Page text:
Virginia Magazine of History and Biography
The Deadly Politics of Giving: Exchange and Violence at Ajacan, Roanoke, and Jamestown • Seth Mallios • Tuscaloosa: University of Alabama Press, 2006 • xiv, 150 pp. • $44.75 cloth; $21.50 paper
Reviewed by James Taylor Carson, associate professor of history at Queen's University, Kingston, Ontario, Canada. He is the author of Searching for the Bright Past: The Mississippi Choctaws from Prehistory to Removal (1999).
In The Deadly Politics of Giving, anthropologist Seth Mallios compares and contrasts encounters between Algonquians and Europeans at three early outposts of European colonization: a 1570 Spanish Jesuit mission on Chesapeake Bay, the 1580s English settlements on Roanoke Island, and the 1607 Jamestown colony. Mallios is most interested in the exchange patterns that characterized the early days of each colonial enterprise and the relationship between such exchanges and colonial violence. In the end Mallios finds a common pattern in which colonists initially accept the gift-giving parameters of native diplomacy, but over time they fail to appreciate the moral power of such relationships. As the invaders attempted to shift the nature of exchange from gift-giving to trade, they antagonized their partners and gave rise to any number of retaliatory and punitive actions.
Mallios draws on the work of anthropologist Marcel Mauss to inform his study of gift and commodity exchange. Gift-giving entails reciprocal behavior on the part of the recipient and creates a way to mediate intercultural relations in ways that involve personal prestige, respect, and honor far more than any kind of profit calculation. Commodity exchange, however, is rooted in private ownership of property and premised on acquisition of goods rather than prestige. Although the two types of exchange are not mutually exclusive, Mallios uses them to distinguish between the colonies early uncertain days and later times when the colonists lacked the desire and willingness to perpetuate the gift-giving cycle.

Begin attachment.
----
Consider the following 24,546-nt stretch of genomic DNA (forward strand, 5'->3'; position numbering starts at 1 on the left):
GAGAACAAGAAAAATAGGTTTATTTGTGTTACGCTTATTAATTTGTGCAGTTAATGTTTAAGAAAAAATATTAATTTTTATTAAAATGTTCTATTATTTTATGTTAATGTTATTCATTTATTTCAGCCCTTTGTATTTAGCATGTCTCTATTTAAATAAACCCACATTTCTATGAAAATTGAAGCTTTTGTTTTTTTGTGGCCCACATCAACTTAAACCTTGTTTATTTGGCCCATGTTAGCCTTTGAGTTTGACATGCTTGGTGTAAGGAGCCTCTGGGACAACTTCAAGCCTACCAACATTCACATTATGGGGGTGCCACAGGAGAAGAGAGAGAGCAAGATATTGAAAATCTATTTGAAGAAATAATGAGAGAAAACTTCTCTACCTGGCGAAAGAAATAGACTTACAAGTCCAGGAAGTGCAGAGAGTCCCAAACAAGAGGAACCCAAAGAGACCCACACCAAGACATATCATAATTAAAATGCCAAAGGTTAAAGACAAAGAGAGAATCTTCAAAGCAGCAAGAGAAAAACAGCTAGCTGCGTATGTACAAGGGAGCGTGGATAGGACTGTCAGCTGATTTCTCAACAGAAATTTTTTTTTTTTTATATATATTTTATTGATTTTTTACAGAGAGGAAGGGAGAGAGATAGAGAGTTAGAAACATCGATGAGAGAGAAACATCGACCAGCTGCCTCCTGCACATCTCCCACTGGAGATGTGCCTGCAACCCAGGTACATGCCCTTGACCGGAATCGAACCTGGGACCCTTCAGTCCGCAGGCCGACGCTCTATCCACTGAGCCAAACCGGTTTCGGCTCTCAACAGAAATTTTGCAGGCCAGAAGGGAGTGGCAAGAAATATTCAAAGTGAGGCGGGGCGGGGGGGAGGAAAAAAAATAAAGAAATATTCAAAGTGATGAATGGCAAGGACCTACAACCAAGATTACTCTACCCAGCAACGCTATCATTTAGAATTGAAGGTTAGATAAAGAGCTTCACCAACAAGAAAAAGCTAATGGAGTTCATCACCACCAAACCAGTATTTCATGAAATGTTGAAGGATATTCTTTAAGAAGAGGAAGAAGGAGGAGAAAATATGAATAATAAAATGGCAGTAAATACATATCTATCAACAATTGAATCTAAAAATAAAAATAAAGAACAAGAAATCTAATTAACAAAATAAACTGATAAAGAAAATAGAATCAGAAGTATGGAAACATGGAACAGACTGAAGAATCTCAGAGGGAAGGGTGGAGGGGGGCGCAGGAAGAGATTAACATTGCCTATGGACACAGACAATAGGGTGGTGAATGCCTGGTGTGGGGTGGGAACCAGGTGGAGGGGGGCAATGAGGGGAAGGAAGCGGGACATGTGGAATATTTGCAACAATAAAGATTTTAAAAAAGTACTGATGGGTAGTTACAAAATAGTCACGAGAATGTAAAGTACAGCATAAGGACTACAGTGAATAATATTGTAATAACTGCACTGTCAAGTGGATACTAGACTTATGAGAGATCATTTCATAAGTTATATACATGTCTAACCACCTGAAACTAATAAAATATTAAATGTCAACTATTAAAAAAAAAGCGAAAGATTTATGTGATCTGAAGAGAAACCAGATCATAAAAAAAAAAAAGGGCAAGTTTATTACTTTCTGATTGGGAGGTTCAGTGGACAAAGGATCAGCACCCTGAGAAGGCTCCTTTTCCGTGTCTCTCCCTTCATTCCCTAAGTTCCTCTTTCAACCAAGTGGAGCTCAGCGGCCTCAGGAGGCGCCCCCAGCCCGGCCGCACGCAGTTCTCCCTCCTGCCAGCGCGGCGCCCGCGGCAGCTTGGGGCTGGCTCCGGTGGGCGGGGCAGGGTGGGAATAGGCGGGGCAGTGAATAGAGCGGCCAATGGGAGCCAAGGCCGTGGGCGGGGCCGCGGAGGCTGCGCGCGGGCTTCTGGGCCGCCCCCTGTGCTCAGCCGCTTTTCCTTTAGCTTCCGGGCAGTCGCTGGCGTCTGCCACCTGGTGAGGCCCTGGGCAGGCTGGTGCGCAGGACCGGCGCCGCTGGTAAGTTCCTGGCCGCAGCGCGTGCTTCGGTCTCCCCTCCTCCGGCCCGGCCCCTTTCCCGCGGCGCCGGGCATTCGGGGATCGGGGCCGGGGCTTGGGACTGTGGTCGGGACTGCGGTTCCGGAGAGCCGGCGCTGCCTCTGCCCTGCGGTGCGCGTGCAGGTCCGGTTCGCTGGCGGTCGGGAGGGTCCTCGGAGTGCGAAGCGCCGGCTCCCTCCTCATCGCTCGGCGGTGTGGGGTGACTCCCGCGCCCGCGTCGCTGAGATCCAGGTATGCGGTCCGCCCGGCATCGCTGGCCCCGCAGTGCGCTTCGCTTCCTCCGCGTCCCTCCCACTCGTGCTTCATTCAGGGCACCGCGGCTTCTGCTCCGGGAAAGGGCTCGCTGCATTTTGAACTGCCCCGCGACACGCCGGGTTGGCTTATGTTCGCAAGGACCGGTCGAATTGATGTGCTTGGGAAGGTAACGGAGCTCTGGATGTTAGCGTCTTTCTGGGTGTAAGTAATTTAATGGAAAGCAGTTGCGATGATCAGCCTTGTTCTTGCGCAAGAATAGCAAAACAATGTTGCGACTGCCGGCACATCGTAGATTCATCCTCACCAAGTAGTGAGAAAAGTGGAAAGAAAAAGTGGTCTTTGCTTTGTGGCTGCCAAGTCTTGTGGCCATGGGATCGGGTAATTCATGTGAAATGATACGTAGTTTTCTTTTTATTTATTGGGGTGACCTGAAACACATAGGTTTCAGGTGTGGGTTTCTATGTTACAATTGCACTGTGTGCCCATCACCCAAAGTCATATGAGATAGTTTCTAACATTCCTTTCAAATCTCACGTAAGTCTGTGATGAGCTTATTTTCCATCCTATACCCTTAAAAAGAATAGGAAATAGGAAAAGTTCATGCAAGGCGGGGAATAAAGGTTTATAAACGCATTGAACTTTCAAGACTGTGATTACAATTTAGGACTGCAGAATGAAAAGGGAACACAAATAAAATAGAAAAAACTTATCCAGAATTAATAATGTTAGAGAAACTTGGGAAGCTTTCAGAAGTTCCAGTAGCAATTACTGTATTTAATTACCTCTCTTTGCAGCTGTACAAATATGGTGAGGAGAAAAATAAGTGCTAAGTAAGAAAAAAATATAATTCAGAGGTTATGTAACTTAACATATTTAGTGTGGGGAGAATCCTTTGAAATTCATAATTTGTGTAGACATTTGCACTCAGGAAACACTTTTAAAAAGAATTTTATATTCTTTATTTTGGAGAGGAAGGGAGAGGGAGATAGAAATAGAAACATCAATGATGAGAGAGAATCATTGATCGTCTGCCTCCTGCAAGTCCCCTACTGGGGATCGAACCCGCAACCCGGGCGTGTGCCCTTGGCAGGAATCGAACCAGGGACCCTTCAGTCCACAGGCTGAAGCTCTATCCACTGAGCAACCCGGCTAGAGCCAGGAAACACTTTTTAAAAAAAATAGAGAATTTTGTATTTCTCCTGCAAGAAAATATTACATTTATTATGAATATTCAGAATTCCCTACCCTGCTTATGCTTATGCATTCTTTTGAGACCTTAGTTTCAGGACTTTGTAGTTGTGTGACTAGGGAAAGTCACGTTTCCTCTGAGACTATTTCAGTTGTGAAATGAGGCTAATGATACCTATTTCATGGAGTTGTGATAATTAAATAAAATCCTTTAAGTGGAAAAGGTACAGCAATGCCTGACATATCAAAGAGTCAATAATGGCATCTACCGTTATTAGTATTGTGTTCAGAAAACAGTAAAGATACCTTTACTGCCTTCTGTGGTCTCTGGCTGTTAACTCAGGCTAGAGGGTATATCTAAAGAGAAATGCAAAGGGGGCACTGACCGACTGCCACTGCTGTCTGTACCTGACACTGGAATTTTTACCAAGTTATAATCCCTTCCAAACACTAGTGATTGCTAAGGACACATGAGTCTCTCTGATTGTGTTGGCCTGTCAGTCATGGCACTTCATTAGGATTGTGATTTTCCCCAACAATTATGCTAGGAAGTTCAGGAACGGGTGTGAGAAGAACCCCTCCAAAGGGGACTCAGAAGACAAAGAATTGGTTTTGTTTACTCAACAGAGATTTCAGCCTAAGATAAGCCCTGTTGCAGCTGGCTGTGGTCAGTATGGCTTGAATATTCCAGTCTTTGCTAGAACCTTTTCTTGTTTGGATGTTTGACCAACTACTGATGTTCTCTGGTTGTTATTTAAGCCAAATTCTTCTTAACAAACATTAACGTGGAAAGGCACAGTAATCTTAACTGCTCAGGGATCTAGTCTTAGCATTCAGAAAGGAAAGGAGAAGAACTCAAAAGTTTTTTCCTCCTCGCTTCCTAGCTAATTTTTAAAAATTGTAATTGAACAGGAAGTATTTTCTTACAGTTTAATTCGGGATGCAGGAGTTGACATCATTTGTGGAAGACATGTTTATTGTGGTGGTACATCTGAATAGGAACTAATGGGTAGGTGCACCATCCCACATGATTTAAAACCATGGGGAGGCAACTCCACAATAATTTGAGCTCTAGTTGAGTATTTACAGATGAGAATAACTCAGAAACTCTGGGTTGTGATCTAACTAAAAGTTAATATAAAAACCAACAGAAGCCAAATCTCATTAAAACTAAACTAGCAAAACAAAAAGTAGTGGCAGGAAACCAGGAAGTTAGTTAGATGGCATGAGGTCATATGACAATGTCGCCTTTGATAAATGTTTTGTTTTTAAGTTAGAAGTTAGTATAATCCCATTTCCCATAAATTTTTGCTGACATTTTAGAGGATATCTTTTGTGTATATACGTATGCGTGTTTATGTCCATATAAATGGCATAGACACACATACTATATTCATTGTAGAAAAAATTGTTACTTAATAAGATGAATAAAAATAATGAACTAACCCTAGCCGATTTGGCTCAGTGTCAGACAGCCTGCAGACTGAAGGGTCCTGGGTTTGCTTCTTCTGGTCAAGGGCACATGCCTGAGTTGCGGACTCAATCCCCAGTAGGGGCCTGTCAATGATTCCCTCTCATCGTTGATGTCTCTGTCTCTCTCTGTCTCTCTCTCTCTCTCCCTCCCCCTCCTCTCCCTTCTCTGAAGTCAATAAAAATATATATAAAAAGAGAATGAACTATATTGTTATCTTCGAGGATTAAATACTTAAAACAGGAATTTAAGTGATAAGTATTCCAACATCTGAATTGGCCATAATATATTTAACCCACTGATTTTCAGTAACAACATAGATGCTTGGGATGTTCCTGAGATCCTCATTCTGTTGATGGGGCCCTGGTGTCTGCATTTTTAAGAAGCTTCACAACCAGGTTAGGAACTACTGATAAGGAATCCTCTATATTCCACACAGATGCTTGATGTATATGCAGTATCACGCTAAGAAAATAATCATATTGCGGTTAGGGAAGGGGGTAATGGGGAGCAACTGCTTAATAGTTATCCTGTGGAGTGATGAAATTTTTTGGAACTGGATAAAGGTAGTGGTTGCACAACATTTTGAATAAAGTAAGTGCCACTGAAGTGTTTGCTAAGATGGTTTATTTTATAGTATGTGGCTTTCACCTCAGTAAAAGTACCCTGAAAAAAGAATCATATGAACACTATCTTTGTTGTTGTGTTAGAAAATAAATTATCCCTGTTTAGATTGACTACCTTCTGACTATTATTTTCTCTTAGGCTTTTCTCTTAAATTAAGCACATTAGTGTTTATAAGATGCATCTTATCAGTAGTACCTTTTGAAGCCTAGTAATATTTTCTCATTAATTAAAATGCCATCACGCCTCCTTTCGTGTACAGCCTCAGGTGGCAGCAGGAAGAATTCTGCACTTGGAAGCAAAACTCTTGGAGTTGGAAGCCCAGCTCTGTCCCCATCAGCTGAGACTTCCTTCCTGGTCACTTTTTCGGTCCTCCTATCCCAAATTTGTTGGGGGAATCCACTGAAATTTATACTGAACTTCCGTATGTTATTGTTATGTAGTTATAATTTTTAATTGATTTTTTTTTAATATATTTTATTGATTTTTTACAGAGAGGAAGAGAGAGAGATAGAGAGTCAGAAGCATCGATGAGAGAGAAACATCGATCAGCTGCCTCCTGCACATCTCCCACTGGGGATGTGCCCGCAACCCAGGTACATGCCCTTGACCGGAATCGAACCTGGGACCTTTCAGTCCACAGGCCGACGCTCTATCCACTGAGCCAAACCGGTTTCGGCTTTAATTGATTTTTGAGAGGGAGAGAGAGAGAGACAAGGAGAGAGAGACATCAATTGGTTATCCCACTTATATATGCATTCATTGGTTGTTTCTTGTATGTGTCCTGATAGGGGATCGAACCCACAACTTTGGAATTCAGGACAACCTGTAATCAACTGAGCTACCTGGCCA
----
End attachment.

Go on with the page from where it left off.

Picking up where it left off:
Although it is clear that Algonquian peoples practiced gift-giving as described by Mallios, the depth of the Europeans' commitment to commodity exchange is less clear. Rather than argue that Europeans preferred commodity exchange, Mallios assumes that, as capitalists, it came much more naturally to them than did gift exchange. But though the settlers were clearly interested in locating mineral wealth, their exchange relationships with the Algonquians they encountered revolved around the acquisition of food and political or military support. Indeed, given the vast historiographical debate about the beginnings of capitalism in the Americas and the late medieval culture of the colonists, it is reasonable to question the degree to which a commodity exchange model is applicable to the three contact situations that the author explores. In any event, the clarity of the gift/commodity exchange model in theory is less clear in practice.
Although readers may quibble with the utility of Mallios's typologies and models, his interpretation of early contact encounters in light of gift exchange explicates how and when things went wrong in each of the colonial examples. The Jesuits at Acajan, for example, failed to reciprocate with those who fed them and instead rewarded their neighbors' enemies with gifts. Such behavior left their supporters with little choice but to cut them loose before eventually deciding to kill them. Likewise, the English in Jamestown failed to pay enough attention to the Powhatans while courting their rivals. Punitive attacks left the English chastised and shaken.
The comparative approach of The Deadly Politics of Giving is the book's greatest strength. Clearly the Algonquians involved in each encounter had learned from prior events and behaved accordingly. As well, over time the English learned how better to achieve their imperial goals through manipulation of gift exchanges. The time and attention the author devotes to modeling and classifying such exchange patterns intrudes on the narrative, but Mallios provides an insightful and detailed look at the how the Algonquians set the tone for colonial encounters and why the invaders sought first to accommodate and then to repudiate them as their own needs changed.